Hours later, sunlight streamed through the window. I closed my laptop and leaned back in my chair. I had gotten through twenty-two pages, and wanted to finish editing the whole book by the end of the week. I pushed my limp hair from my face, and closed my eyes. I slowly stood, and immediately opened a window. The air had become stale and dry. Walking almost as if in a trance, I ate a bagel with butter. As soon as the last crunchy piece of deliciousness was swallowed, I returned to my desk to resume my work. My pale hands almost seemed to glow against the black keyboard. His skin had been pale before he died…
I shook the thought from my head and continued. An hour later, I was hungry once again. I opened my fridge, but it was empty. I rolled my eyes before opening my pantry. Nothing. I reluctantly grabbed my reusable grocery bags and walked out the door. My car wouldn’t start, so I walked to the supermarket. I quickly got my food, eager to return home and avoid the stares of everyone around me.
I was crossing the street when I saw him. I had thought he was dead, but there he was. Smiling at me. I stopped in the middle of the road, to the annoyance of an old lady in a car. She honked loudly, startling me out of my reverie and I walked toward him. My older brother, who had died after a terrible car crash, was standing before me. He put his arm around my shoulders.
“What happened to you? You look like you haven’t showered in weeks,” he chuckled. I stared at him.
“How… why… what…” I stuttered, seemingly unable to speak a full sentence.
“You still didn’t answer my question,” he said. I took a deep breath.
“I’ve been writing a book. About you, when we were little. I missed you so much, our whole family did…” I stood still, and pulled out my phone. “You have to talk to them! They’ll be so happy!” I grinned, but he grabbed my phone.
“No. Don’t call them.” He looked sternly at me, more sternly than he ever had. I nodded slowly as I took my phone back and put it away.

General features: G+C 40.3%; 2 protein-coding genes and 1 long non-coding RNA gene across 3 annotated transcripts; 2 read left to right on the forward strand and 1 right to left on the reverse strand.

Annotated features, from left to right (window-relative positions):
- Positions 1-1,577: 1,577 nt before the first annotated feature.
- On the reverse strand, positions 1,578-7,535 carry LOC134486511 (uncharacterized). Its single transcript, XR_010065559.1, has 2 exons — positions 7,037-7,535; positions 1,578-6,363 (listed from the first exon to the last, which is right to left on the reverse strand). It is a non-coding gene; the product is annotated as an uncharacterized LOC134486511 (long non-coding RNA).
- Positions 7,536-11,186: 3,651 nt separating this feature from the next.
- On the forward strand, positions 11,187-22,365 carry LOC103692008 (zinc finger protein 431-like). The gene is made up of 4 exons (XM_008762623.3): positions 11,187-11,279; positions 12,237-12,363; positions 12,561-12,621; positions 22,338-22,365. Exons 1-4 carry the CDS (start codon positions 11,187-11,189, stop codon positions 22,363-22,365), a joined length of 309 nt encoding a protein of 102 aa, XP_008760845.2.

“How are you here?” I asked.
“I wanted to visit you. You seemed like you could use some time with someone.” his infectious grin made me smile.
“Do you want to read my book? I haven’t finished editing it yet, but…” I trailed off. My brother was gone. I had unknowingly walked to his house, which looked more abandoned as the days went on. Our whole family had planned on fixing it sometime, but it still sat there, untouched.
I started on my way home, the heavy groceries weighing me down. As I walked into my living room, I noticed my laptop. I suddenly remembered my book, and hurriedly put my groceries away. I plopped down on the comfy chair and set to work. I added in the odd encounter, before closing my laptop. I stood, slowly, and walked to the shower. I washed my hair, enjoying the warmth of the water. I got dressed, ready to go do something.
Ten minutes later, I arrived at my brother’s house. I turned on the rusty hose, and brown water quickly turned clear. I sprayed the entire house with water, washing away the outer dirt and mold. The inside would be much more difficult to clean, and I would have to scrub the outside of the house. I knew I would need lots of help, so I called Nora, who called our mom, who called our dad. I also called our sister Makenna. After an hour, we were all there, ready to get started.